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Albert Camus

Don't walk behind me; I may not lead. Don't walk in front of me; I may not follow. Just walk beside me and be my friend.

Monday, June 22, 2015

one day, the monsters became real - Myth and Magic by Mae Clair

"Veronica Kent fell in love with Caith Breckwood when they were children. As a teenager, she was certain he was the man she was destined to marry. But a traumatic event from Caith’s past led him to fear a future together. He left Veronica, hoping to save her from a terrible fate. "

Description:

AS CHILDREN THEY PLAYED GAMES OF MYTH AND MAGIC… 

Veronica Kent fell in love with Caith Breckwood when they were children. As a teenager, she was certain he was the man she was destined to marry. But a traumatic event from Caith’s past led him to fear a future together. He left Veronica, hoping to save her from a terrible fate. Twelve years later, Caith, now a P.I., is hired to investigate bizarre incidents at the secluded retreat Veronica manages. Returning to his hometown, Caith is forced to face his nightmares—and his feelings for the woman he’s always loved. 

THEN ONE DAY THE MONSTERS BECAME REAL.

After the callous way Caith broke her heart, Veronica isn’t thrilled to see him again. But strange occurrences have taken a dangerous toll on business at Stone Willow Lodge. Forced to work together, Veronica discovers it isn’t ghostly apparitions that frighten her, but her passion for a man she has never forgotten. Or forgiven. Can two people with a tarnished past unearth a magical future? 

GUEST POST
Names, Myth, and Legends 

I’m grateful to be here today with my most recent release, MYTH AND MAGIC, a romantic suspense novel. One of the elements I enjoyed most while writing this book was the ability to play on my love of myth in a rather unique way. Regular visitors to my blog know I have a passion for most things mythical and odd, including folklore and legends.

In MYTH AND MAGIC my hero’s mother has given all of her children (four sons) names from legend: Galen, Aren, Merlin and Caithelden. All four boys grew up surrounded by their mother’s love of things mythical, but as adults the glamour has faded. Especially for Caith who became estranged from his family, due in part, to a tragedy that occurred when he was a young teen.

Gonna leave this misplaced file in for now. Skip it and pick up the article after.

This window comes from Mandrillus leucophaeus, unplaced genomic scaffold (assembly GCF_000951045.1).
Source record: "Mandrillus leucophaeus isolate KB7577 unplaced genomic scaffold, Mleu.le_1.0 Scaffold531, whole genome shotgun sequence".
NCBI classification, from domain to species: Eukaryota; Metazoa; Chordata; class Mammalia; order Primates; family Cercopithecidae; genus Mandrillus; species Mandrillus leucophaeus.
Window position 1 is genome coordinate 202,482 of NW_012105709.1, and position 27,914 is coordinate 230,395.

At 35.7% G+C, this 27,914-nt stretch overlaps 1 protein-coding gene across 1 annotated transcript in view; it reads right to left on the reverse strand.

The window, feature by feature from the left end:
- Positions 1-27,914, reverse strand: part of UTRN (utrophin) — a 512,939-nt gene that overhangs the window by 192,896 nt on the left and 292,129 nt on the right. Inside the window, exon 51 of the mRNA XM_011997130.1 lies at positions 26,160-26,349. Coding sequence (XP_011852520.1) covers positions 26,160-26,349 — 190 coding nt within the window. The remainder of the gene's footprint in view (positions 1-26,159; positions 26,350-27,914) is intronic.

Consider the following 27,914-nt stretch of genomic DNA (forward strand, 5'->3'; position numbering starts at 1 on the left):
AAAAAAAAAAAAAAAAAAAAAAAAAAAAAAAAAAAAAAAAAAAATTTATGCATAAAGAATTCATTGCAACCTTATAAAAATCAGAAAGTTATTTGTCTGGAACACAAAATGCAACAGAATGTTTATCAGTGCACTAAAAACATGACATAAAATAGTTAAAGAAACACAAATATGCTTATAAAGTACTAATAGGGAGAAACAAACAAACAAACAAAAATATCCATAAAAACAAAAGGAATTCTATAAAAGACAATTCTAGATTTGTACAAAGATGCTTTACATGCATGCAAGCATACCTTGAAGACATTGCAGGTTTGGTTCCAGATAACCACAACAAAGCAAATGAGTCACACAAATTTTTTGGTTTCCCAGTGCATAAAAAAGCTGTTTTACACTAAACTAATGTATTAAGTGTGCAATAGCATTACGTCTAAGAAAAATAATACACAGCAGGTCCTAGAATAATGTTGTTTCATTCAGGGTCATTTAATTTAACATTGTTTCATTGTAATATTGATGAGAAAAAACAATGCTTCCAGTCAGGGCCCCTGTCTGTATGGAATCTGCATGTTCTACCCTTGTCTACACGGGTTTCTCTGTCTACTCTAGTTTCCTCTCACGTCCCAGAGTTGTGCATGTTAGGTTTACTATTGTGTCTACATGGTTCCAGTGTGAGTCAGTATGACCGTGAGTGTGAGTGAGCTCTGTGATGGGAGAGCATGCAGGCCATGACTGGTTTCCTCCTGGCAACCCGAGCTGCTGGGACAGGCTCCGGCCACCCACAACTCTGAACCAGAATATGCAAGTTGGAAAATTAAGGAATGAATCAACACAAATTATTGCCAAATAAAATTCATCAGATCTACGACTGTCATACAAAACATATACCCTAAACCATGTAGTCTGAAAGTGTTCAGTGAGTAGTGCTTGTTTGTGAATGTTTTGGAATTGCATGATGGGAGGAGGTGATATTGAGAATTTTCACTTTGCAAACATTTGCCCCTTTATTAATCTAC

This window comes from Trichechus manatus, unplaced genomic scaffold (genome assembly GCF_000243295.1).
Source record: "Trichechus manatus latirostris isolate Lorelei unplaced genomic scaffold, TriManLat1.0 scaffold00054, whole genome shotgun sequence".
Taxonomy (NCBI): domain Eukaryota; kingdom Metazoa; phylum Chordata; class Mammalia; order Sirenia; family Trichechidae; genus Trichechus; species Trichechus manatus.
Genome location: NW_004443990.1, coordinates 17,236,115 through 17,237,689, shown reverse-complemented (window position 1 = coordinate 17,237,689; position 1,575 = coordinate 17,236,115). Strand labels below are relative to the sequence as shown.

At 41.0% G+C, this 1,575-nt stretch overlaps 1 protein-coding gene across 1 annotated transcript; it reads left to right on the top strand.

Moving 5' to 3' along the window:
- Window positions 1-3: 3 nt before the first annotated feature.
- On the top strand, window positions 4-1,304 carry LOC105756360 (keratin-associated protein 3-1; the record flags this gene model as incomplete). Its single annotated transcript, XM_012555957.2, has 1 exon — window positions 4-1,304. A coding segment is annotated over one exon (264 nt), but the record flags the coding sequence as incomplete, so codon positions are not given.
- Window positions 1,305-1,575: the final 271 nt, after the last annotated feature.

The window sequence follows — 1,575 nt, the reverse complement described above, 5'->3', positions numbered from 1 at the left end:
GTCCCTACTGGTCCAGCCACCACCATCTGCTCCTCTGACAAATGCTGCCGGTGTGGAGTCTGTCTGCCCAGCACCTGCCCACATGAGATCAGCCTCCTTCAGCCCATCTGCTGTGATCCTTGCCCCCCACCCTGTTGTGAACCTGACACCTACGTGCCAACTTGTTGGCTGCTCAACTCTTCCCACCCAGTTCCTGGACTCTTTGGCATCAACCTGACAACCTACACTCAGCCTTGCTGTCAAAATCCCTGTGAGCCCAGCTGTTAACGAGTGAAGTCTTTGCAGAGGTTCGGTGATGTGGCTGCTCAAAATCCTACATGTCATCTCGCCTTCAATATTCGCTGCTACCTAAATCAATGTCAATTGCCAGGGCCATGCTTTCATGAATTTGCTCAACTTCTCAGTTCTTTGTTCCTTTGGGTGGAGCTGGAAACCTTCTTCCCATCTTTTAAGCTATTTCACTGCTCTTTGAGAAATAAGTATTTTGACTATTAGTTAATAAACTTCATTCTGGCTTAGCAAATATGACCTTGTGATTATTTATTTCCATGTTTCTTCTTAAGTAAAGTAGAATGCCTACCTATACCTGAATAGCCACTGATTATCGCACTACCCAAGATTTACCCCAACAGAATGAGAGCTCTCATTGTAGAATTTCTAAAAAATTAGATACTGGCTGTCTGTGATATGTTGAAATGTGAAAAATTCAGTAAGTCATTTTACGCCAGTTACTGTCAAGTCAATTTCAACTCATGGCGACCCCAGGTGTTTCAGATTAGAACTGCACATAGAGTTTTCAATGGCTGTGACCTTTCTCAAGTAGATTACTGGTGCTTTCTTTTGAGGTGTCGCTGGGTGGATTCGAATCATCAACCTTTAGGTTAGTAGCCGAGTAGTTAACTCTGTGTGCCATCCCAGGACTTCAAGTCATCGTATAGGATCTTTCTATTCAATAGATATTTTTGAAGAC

The names Galen, Aren and Merlin are (mostly) well-known names from myth, but I have had several early readers ask about Caithelden. It’s an odd name, which is exactly what I wanted for my hero. One reviewer even Googled it, stating the only reference she could find was a link back to my book.

Probably because I dreamed it up—after experimenting with several different variations. I wanted my hero to be called Caith, but I also wanted a more formal sounding name that he would be addressed by occasionally (Caith-el-den).

But you can’t have a name from myth without a legend, right? J So I invented the “Myth of Orlen” about a raven that gathers the souls of the dead from battlefields. As Caith’s brother Merlin tells him early in the novel: “You know all about dead things, don’t you?” That slight (and yes, it is a slight) is not a reference to folklore but to a tragedy that occurred in Caith’s past.

Intrigued? I invite you to discover the mystery, romance, and suspense of MYTH AND MAGIC.

About the author:
Mae Clair opened a Pandora’s Box of characters when she was a child and never looked back. Her father, an artist who tinkered with writing, encouraged her to create make-believe worlds by spinning tales of far-off places on summer nights beneath the stars. 

Mae loves creating character-driven fiction in settings that vary from contemporary to mythical. Wherever her pen takes her, she flavors her stories with conflict, romance and elements of mystery. Married to her high school sweetheart, she lives in Pennsylvania and is passionate about writing, old photographs, a good Maine lobster tail and cats. 


3 comments:

maeclair.net said...

Many thanks for hosting me today and for helping me spread the word about Myth and Magic!

Carmen Stefanescu said...

An excellent story, Myth and Magic. I highly recommend Mae Clair's book.

maeclair.net said...

Thanks so much, Carmen. Delighted to have you pop in and support my tour! :)